It’s been several months since the first recorded case of COVID-19 in the United States was reported. In this time, the healthcare industry has been put into overdrive as essential workers try to take care of those infected by the virus. This also means that other health concerns, such as sexual health, have had to be put on the backburner. Moreover, depending on the condition you may have, you could be part of the COVID-19 high-risk population.
Currently, New York City’s public health page asks people to not go to their regularly scheduled testing appointments for HIV and other STIs. Instead, the city has created online portals for several clinics in order for those concerned about their sexual health to still get treated. This has many people wondering where else telehealth can be utilized to fill in the gaps caused by the COVID-19 outbreak and if it’s something we can use after the pandemic has ended.
When it comes to our sexual health and concerns though, it’s important to consult all available resources and discover more information about how the COVID-19 pandemic could possibly affect your sexual habits and activities.
How Technology is Changing the Healthcare Industry
When the average person thinks of the STI testing process, it’s likely to invoke images of busy doctor offices, stiff medical gowns, and long bouts of waiting patiently to be seen. However, due to the COVID-19 pandemic, most of us aren’t going to be making a visit to our doctor anytime soon (if we can help it). So, what’s the alternative for those concerned about their sexual health?
The advancements in telemedicine have opened up possibilities for patients, even before COVID-19 struck. As outlined by some experts, the impact of telehealth on patient care has allowed more people to have consultations from the comfort of their own home. They explain:
“Many illnesses, injuries, and conditions can be diagnosed over the phone, computer, or video conference. This often takes the form of a virtual appointment, similar to visiting a healthcare provider’s office. Essentially, patients can schedule phone or video calls with their doctor, nurse, nurse practitioner, or another medical professional to diagnose and treat certain medical issues regardless of their physical location. These virtual appointments are typically covered by insurance providers, and may even be less costly than an in-person visit for patients.”
While it’s perfectly reasonable to be worried about how your sexual health could be affected by the pandemic, it’s worth keeping in mind that certain issues can be taken care of remotely, and with positive results.
With all of that in mind, however, it is important to note that some areas of sexual health have been directly impacted by COVID-19. Access to abortion services has been limited as some states, such as Arkansas, have deemed it a non-essential service. The COVID-19 situation has also impacted LGBTQ youth due to quarantining with their families, who might be less accepting and as such, can cause stressful family tension and confidentiality concerns, leading to LGBTQ youth feeling more isolated during the pandemic.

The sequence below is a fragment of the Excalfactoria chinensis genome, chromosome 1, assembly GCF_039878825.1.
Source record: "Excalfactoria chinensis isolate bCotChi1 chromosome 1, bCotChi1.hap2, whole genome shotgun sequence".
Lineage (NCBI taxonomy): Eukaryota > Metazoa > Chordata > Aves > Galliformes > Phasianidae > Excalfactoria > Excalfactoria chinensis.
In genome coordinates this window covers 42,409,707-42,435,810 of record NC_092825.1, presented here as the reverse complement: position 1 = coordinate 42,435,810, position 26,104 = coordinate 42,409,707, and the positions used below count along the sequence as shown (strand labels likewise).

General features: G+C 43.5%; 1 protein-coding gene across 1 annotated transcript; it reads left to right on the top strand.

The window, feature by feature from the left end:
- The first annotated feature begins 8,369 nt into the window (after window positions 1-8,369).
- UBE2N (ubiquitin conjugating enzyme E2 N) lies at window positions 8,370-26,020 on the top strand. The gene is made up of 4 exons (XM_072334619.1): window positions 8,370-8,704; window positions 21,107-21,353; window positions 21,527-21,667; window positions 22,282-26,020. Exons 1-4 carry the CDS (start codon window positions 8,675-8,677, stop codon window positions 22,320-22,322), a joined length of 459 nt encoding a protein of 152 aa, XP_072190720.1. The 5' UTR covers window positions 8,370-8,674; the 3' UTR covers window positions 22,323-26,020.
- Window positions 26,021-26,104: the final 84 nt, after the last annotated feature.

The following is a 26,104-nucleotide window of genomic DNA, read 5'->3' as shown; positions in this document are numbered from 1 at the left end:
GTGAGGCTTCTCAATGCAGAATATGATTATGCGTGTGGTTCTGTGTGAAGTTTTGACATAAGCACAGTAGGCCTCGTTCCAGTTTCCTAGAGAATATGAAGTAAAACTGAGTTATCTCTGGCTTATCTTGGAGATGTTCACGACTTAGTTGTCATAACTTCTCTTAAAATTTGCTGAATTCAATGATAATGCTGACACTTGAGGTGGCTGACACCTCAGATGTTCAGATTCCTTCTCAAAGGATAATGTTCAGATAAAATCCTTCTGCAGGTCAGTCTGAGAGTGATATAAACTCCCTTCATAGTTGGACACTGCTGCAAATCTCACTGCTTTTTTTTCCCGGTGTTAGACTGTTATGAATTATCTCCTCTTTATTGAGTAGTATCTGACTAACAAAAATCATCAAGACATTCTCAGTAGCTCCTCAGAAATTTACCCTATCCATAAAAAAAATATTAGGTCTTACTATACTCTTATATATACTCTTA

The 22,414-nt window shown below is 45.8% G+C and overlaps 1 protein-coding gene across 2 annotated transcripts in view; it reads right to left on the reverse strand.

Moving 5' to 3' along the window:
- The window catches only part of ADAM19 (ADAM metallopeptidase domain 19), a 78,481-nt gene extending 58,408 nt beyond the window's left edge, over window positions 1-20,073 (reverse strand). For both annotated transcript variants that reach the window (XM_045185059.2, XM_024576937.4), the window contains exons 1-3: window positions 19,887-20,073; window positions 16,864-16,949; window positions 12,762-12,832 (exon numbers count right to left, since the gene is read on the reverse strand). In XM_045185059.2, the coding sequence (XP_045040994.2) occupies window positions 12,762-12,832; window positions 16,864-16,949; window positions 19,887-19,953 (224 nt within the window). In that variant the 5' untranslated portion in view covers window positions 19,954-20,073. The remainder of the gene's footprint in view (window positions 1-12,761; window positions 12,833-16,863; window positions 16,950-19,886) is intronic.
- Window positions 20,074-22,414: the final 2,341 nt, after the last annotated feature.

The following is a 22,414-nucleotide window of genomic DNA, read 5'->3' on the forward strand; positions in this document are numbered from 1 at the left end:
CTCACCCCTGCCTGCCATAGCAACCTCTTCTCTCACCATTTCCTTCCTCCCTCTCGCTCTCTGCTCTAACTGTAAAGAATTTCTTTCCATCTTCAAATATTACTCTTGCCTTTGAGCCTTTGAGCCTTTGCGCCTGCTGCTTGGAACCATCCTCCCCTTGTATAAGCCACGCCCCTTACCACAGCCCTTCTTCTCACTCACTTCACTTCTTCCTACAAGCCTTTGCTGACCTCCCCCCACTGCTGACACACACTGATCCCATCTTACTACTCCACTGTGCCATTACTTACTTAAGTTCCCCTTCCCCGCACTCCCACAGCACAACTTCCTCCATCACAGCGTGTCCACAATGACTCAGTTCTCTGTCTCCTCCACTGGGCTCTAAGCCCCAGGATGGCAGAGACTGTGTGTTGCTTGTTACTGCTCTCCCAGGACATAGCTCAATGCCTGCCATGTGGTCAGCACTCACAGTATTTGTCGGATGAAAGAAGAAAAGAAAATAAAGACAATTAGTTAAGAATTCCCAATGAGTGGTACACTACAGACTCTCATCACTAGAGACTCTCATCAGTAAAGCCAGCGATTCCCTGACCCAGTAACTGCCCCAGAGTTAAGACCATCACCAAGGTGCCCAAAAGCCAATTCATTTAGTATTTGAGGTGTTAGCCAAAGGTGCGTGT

When Should You Get Tested
Pandemic or not, when it comes to the basics of STI concerns and sexual health, some people may wonder when is the best time to visit their healthcare provider to get tested. According to those at Accurate HIV STD Testing, the best time to be tested depends on the kind of STI. They go on to list some common STIs and note the best testing time periods in order to receive the most accurate results as possible:
- Gonorrhea: This bacterial infection has one of the quickest incubation periods so it’s best to get tested and treated as soon as you start noticing symptoms.
- Syphilis: Syphilis can be tricky to self-diagnose as it often manifests as other ailments such as the flu. However, it’s important to keep in mind that the incubation period for Syphilis is around three weeks. This means it’s best to get tested one week to three months after being exposed.
- Chlamydia: Chlamydia is easily cured with the right antibiotics, so it’s recommended to get tested for it 14 days after sexual activity with an infected partner.
Of course, it’s still important to be getting regular STI screenings if you’re sexually active, even if you don’t notice any symptoms. With COVID-19 shifting the focus of healthcare professionals and clinics, you might be worried that you won’t be able to get tested. This shouldn’t deter you from getting tested though as many places, such as New York City mentioned above, have found alternatives to in-person visits. In fact, Planned Parenthood recently announced that patients can use telehealth for services, including STI testing, in all 50 states. Try reaching out to your trusted healthcare professional and see what options are available for you.
The COVID-19 pandemic has affected so many areas of our lives, and that certainly includes our sexual health. Beyond limiting typical sexual activities, many people might be worried about testing and treating their STIs during these strange times. However, as stressful as the current situation might be, there are still plenty of resources available that can help ensure that you sexual health is taken care of.
Author: Sam Bowman